Some in the last couple of posts we’ve looked at removed load-bearing walls and corbels, which are things that can really help if you’re creating an arch between two walls – they are often used as a nice decorative piece under a load-bearing beam has been placed – now we’re talking about what else you could do with thinking about when you want to knock through and create a kitchen diner.
Kitchen diners are the popular choice for modern homes as more and more people want to socialise and not have to shut themselves off in the kitchen when they have visitors. Older homes often feature quite cramped, darker rooms so opening up the space between two of these allows for a lighter, brighter multi-purpose room. There are also fewer people wanting to have formal dining rooms now too with people preferring a more relaxing place to eat after a hard days work.
The knocked through effect of a kitchen diner allows for a more informal space for eating such as a breakfast bar and more space for storing plates and glasses away from the food int he actual kitchen. The dining areas often double up as studies or kids play rooms too when the dining aspect is kept to the side of the room where the kitchen and dining room meet.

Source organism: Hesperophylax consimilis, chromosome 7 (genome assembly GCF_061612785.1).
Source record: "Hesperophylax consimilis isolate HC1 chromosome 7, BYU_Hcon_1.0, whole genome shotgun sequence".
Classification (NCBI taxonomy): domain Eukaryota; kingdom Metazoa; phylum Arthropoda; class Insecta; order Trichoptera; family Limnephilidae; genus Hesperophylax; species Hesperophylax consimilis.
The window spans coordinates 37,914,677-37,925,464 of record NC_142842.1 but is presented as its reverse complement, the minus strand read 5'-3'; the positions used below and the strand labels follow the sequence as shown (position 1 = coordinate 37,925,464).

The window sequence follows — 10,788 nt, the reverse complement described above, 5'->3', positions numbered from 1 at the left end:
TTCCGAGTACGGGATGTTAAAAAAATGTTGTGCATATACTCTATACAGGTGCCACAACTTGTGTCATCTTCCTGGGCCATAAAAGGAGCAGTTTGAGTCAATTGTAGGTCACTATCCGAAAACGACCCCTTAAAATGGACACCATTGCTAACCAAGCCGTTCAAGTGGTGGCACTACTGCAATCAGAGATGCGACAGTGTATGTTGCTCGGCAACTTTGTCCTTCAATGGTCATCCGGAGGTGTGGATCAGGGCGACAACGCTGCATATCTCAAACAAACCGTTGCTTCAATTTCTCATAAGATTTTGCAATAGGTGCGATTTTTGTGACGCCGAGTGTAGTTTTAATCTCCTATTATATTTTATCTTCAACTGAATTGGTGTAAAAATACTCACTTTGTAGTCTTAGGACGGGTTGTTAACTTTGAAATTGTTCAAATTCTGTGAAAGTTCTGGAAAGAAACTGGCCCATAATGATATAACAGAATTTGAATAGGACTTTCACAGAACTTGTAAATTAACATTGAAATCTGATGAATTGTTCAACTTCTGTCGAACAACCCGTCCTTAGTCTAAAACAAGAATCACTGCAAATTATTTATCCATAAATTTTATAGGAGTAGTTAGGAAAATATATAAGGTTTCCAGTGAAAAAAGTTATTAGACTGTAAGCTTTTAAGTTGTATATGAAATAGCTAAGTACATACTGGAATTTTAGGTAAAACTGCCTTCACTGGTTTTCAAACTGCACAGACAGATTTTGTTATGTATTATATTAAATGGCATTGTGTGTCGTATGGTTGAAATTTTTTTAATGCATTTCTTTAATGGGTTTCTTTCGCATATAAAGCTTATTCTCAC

An even better solution if your home is big enough is to knock the wall through entirely and have an island for preparing and eating food in the space where the wall would have been. This kitchen island can be used as a place to fit a second sink, store pots and pans or even integrate a couple of the larger white goods like the washing machine or dishwasher. Kitchen islands can really bring something special to a room, especially when they are finished off with a top quality product like a wood or quartz worktop.
The key to creating the perfect open plan kitchen diner though is having zones for each area. You want to make sure that all food prep is clearly done in one area and theres another for eating and a third for storing food and so on. One way of doing this is by using different flooring options for each area, and different worktop materials for your eating, food prep and utensil storage areas.